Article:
Captain Crunch at The Sun newspaper asked me for my eight top money-saving tips. You know what? After blogging about money-saving tips and ideas for the past five-and-a-half years, it isn’t easy to pick out just eight. Here is what I came up with:
1. Contrary to belief, chain stores are great for haggling. Shoppers report a 71 per cent success rate at Currys and PC World. (See: Become an expert haggler in four easy steps.)
2. Invest in an inexpensive slow cooker. They use less electricity than conventional ovens and are a great way to make stews and soups in place of pricey ready meals. (See: Eye on a slow cooker? This post is for YOU.)
3. Do your supermarket shop on a Sunday about 30 minutes before closing time when lots of fresh food products are heavily discounted. I have found whole roast chickens for a penny apiece and loaves of fresh, sliced bread for 10p. (See: Seven good reasons to shop after 7 pm.)
4. Always cut the coupons out of newspapers and in-store magazines. Websites such as supersavvyme.co.uk are also a good source of money-off vouchers.
5. When you arrive at the supermarket, begin doing your shopping in the freezer section. Avoid the temptation to pile lots of relatively expensive fresh fruit and vegetables in your trolley. Frozen veg are just as nutritious and often a fraction of the price. (See: Shopping for fruit & veg: six money-saving tips.)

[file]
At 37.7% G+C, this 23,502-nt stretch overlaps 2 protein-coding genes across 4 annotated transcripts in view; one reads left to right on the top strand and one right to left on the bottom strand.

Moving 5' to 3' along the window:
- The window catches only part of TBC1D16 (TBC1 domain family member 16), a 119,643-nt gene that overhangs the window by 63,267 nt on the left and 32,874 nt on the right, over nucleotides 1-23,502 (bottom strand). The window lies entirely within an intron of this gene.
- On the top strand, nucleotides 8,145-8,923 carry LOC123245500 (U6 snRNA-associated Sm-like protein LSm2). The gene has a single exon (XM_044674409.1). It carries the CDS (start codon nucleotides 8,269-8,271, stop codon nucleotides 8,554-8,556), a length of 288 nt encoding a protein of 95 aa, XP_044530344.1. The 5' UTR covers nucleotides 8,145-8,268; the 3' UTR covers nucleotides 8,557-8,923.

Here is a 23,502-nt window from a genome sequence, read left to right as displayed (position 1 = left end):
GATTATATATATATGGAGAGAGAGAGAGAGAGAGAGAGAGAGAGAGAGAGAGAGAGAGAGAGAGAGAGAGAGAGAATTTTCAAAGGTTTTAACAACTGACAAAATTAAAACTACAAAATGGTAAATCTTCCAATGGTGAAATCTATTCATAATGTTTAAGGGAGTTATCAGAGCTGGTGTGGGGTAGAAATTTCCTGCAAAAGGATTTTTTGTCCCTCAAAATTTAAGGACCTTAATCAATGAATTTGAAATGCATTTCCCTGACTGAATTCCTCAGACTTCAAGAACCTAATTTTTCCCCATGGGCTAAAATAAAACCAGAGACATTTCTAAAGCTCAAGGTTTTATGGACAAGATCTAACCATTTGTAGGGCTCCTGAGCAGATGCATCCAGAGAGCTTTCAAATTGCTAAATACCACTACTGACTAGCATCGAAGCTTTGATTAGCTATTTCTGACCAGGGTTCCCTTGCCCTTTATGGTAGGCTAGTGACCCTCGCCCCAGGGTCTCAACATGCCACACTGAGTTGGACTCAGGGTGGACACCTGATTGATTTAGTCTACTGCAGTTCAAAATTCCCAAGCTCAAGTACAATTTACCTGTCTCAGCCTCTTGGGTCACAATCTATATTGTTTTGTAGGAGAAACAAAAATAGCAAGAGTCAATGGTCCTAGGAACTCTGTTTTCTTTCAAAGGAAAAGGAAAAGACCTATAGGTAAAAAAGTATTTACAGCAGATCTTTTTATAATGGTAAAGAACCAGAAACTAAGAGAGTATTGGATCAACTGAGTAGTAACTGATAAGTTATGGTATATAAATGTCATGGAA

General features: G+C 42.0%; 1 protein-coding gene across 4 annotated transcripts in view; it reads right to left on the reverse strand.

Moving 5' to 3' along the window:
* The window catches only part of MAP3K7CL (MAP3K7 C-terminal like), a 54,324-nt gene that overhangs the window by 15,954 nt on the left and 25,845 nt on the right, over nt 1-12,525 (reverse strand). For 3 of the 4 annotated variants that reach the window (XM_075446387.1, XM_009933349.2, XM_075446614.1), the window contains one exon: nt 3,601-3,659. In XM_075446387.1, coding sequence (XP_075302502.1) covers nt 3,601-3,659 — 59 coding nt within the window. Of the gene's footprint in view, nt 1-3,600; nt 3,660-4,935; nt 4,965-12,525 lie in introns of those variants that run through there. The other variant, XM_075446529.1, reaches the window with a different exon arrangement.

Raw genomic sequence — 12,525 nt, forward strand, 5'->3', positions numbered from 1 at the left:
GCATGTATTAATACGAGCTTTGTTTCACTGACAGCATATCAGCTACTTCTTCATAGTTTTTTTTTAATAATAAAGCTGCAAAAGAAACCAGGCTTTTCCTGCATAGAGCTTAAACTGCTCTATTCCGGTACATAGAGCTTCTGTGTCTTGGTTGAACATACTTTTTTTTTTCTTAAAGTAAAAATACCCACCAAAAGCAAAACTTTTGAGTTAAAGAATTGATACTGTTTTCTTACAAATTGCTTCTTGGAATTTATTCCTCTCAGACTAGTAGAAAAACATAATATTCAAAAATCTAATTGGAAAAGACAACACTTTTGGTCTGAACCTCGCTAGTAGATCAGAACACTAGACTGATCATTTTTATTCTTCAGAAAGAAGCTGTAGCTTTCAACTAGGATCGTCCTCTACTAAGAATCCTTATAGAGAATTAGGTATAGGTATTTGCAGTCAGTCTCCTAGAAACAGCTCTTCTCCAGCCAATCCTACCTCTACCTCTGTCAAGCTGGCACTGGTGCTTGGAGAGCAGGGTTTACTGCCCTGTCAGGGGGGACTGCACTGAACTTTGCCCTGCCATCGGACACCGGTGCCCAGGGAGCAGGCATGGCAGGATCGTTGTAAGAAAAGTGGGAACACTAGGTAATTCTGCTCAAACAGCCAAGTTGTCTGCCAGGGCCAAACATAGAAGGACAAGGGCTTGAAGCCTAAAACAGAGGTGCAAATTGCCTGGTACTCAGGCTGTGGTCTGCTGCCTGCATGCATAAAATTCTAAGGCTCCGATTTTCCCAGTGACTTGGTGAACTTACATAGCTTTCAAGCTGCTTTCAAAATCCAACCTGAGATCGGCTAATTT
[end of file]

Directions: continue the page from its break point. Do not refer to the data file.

6. Draw inspiration from group boards on Pinterest. The website is a great tool for money-saving tips. Check out the group boards where UK money-saving bloggers club together to share our thriftiest finds. (You can follow me on Pinterest here; my favourite group boards include Thrifty Tip Round Up and Thrifty Parenting.)
7. Here is an old cobbler’s tip to make shoes last longer: never wear the same pair two days in a row. Give them a chance to breathe and recover. This goes for all shoes, from old trainers to designer heels. (See: Top thrifty shoe tips.)
8. Cleaning products from the supermarket can be expensive so I wash my clothes with soap nuts, which grow on sapindus trees in China and India. Put three or four soap nuts into a knotted sock in the washing machine and they will clean clothes beautifully. (See: Nuts about soap nuts.)
What did I miss?